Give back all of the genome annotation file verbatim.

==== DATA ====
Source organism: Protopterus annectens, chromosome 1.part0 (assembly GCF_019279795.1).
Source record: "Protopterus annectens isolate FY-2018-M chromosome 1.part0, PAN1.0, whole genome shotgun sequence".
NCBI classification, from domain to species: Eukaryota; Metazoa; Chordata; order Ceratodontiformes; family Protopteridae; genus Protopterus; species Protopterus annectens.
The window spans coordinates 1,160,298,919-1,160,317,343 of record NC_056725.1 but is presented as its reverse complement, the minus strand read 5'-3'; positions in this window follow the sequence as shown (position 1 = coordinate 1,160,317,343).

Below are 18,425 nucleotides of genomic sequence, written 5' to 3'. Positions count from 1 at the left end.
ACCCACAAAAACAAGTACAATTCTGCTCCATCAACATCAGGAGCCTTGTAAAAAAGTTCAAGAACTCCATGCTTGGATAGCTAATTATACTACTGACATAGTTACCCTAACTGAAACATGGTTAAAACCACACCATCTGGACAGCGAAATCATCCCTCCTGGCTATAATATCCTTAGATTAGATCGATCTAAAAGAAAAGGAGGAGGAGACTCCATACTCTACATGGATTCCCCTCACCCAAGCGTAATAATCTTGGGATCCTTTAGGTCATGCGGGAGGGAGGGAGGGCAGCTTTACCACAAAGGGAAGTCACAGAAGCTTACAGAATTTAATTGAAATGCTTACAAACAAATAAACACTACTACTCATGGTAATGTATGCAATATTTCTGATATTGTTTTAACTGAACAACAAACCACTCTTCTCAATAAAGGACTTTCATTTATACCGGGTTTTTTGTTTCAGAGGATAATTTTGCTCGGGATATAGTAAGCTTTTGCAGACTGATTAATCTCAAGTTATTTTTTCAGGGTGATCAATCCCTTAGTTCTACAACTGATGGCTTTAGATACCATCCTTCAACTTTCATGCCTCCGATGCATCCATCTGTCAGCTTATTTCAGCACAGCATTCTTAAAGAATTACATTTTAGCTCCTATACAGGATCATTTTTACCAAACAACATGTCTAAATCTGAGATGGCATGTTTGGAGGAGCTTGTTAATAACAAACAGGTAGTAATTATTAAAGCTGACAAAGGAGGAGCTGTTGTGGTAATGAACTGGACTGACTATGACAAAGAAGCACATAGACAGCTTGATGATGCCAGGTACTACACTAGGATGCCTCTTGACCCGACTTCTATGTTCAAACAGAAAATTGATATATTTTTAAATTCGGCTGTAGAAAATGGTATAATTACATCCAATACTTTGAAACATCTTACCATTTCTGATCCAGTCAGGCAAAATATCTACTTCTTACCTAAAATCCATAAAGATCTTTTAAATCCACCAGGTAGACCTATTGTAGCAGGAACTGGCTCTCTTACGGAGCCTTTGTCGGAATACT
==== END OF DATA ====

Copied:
Source organism: Protopterus annectens, chromosome 1.part0 (assembly GCF_019279795.1).
Source record: "Protopterus annectens isolate FY-2018-M chromosome 1.part0, PAN1.0, whole genome shotgun sequence".
NCBI classification, from domain to species: Eukaryota; Metazoa; Chordata; order Ceratodontiformes; family Protopteridae; genus Protopterus; species Protopterus annectens.
The window spans coordinates 1,160,298,919-1,160,317,343 of record NC_056725.1 but is presented as its reverse complement, the minus strand read 5'-3'; positions in this window follow the sequence as shown (position 1 = coordinate 1,160,317,343).

Below are 18,425 nucleotides of genomic sequence, written 5' to 3'. Positions count from 1 at the left end.
ACCCACAAAAACAAGTACAATTCTGCTCCATCAACATCAGGAGCCTTGTAAAAAAGTTCAAGAACTCCATGCTTGGATAGCTAATTATACTACTGACATAGTTACCCTAACTGAAACATGGTTAAAACCACACCATCTGGACAGCGAAATCATCCCTCCTGGCTATAATATCCTTAGATTAGATCGATCTAAAAGAAAAGGAGGAGGAGACTCCATACTCTACATGGATTCCCCTCACCCAAGCGTAATAATCTTGGGATCCTTTAGGTCATGCGGGAGGGAGGGAGGGCAGCTTTACCACAAAGGGAAGTCACAGAAGCTTACAGAATTTAATTGAAATGCTTACAAACAAATAAACACTACTACTCATGGTAATGTATGCAATATTTCTGATATTGTTTTAACTGAACAACAAACCACTCTTCTCAATAAAGGACTTTCATTTATACCGGGTTTTTTGTTTCAGAGGATAATTTTGCTCGGGATATAGTAAGCTTTTGCAGACTGATTAATCTCAAGTTATTTTTTCAGGGTGATCAATCCCTTAGTTCTACAACTGATGGCTTTAGATACCATCCTTCAACTTTCATGCCTCCGATGCATCCATCTGTCAGCTTATTTCAGCACAGCATTCTTAAAGAATTACATTTTAGCTCCTATACAGGATCATTTTTACCAAACAACATGTCTAAATCTGAGATGGCATGTTTGGAGGAGCTTGTTAATAACAAACAGGTAGTAATTATTAAAGCTGACAAAGGAGGAGCTGTTGTGGTAATGAACTGGACTGACTATGACAAAGAAGCACATAGACAGCTTGATGATGCCAGGTACTACACTAGGATGCCTCTTGACCCGACTTCTATGTTCAAACAGAAAATTGATATATTTTTAAATTCGGCTGTAGAAAATGGTATAATTACATCCAATACTTTGAAACATCTTACCATTTCTGATCCAGTCAGGCAAAATATCTACTTCTTACCTAAAATCCATAAAGATCTTTTAAATCCACCAGGTAGACCTATTGTAGCAGGAACTGGCTCTCTTACGGAGCCTTTGTCGGAATACT